It's often said that crime stories are Westerns with an urban setting and shows like Lethal Weapon and Rush Hour contain unmistakable echoes of The Lone Ranger (1949-57), which teamed Clayton Moore and Jay Silverheels as John Reid and Tonto, who had featured in the serials The Lone Ranger (1938) and The Lone Ranger Rides Again (1939), in which Lee Powell and Robert Livingston were respectively paired with Victor 'Chief Thundercloud' Daniels. However, few of the best-known TV sagebrush sagas owed their origins to the cinema and those that did have been long forgotten, including Hondo (1953; 1967), How the West Was Won (1962; 1976-79), The Magnificent Seven (1960; 1998-2000) and Sugarfoot (1957-61), which was based on Michael Curtiz's The Boy From Oklahoma (1954) rather Edwin L. Marin's Sugarfoot (1951), which had starred Randolph Scott.

A number of comic-book heroes also figured in serials before reaching the small screen. Kirk Alyn had headlined Superman (1948), but he was replaced by George Reeves for Adventures of Superman (1952-58), while Dean Cain was teamed with Teri Hatcher in Lois and Clark: The New Adventures of Superman (1993-97). But the Man of Steel had first appeared in cartoon form with the voice of Bud Collyer in Superman (1941), which earned Max and Dave Fleischer an Oscar nomination for Best Animated Short. They produced 16 further titles and they can be enjoyed on disc from Cinema Paradiso.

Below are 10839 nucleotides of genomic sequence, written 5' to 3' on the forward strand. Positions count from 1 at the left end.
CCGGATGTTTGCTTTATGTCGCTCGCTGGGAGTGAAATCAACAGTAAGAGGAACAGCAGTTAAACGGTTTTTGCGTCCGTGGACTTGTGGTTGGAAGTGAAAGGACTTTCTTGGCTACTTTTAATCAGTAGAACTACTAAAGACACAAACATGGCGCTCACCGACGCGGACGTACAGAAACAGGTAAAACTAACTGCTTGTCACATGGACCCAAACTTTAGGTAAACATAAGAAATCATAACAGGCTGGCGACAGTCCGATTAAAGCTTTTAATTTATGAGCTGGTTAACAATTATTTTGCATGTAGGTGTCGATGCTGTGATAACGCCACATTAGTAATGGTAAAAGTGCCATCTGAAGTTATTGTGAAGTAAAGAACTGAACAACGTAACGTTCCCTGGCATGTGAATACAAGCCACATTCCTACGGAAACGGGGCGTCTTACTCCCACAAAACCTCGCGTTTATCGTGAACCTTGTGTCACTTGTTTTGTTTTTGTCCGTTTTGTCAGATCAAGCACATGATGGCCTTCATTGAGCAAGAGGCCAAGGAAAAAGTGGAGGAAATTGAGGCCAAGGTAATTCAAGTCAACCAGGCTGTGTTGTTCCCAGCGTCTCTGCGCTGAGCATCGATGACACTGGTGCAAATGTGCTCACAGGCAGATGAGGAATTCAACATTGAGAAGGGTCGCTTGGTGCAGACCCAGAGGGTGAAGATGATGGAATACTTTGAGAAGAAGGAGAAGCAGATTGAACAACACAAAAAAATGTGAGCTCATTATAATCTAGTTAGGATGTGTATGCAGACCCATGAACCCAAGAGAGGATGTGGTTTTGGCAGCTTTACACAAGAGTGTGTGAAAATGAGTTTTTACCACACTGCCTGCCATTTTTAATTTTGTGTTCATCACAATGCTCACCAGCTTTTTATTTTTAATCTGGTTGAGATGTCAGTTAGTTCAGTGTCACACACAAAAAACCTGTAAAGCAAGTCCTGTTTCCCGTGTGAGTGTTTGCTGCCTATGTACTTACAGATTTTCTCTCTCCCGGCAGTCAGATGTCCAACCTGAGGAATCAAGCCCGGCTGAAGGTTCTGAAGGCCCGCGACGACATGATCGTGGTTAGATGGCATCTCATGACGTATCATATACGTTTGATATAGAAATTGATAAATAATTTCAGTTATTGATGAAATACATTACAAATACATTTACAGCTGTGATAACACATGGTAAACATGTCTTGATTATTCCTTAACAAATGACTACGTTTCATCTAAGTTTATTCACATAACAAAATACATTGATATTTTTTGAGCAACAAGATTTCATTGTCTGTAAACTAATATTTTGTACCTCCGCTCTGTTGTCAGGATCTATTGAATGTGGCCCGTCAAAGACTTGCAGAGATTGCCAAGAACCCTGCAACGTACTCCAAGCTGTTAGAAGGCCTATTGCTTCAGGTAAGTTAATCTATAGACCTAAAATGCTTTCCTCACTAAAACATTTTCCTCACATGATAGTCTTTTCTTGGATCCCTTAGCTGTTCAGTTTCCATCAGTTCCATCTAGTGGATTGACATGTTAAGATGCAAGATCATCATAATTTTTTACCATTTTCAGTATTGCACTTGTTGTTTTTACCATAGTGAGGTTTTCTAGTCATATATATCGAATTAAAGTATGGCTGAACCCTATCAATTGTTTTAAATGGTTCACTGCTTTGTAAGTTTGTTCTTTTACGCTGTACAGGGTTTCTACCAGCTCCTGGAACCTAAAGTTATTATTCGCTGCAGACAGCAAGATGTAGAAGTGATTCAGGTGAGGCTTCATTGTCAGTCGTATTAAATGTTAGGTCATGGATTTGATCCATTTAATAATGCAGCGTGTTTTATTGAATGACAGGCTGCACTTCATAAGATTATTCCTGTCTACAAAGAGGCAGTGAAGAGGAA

Animal instincts served the heroes of Ninja Turtles: The Next Mutation (1997-98) and The Crow: Stairway to Heaven (1998-99). Set in the aftermath of Stuard Gillard's Teenage Mutant Ninja Turtles III (1993), the former saw the introduction of a female Turtle, in the form of Nicole Parker's Venus de Milo. The latter saw Mark Dacascos take over the role of avenging rocker Eric Draven that Brandon Lee had been playing in Alex Proyas's The Crow (1994) when he died during surgery after being accidentally hit by a defective blank.

A touch of the supernatural also underpinned the series spun-off from Russell Mulcahy's Highlander (1986), as the fortunes of the Clan MacLeod unfolded in Highlander: The Series (1992-98), Highlander: The Animated Series (1994-96) and Highlander: The Raven (1998-99). The forces of dark magic shaped the action in the animated Mortal Kombat: Defenders of the Realm (1996) and Mortal Kombat: Conquest (1998-99), which riffed on the adventures started in Paul W.S. Anderson's video game actioner, Mortal Kombat (1995). Blasts from the past were also key to The Adventures of Young Indiana Jones (1992-93), which saw Corey Carner and Sean Patrick Flannery play the youthful Indy, while George Hall took the role of the 93-year-old Dr Henry Jones looking back over his eventful life. However, Harrison Ford guested in the bookend sequences of the 1993 episode, 'Young Indiana Jones and the Mystery of the Blues'.

Planet Earth and Beyond

Few science fiction movies in the pre-blockbuster era could boast a cast with such big names as Walter Pidgeon, Joan Fontaine, Peter Lorre, Robert Sterling, Barbara Eden and Frankie Avalon, who also sang the theme to Voyage to the Bottom of the Sea (1961), which director Irwin Allen brought to the small screen for a 110-episode run between 1964-68. But, while he reused sets, props, costumes and special effects models, Allen couldn't persuade any of his original stars to sign up for another stint aboard the nuclear submarine SSRN Seaview and command passed to Richard Basehart and David Hedison.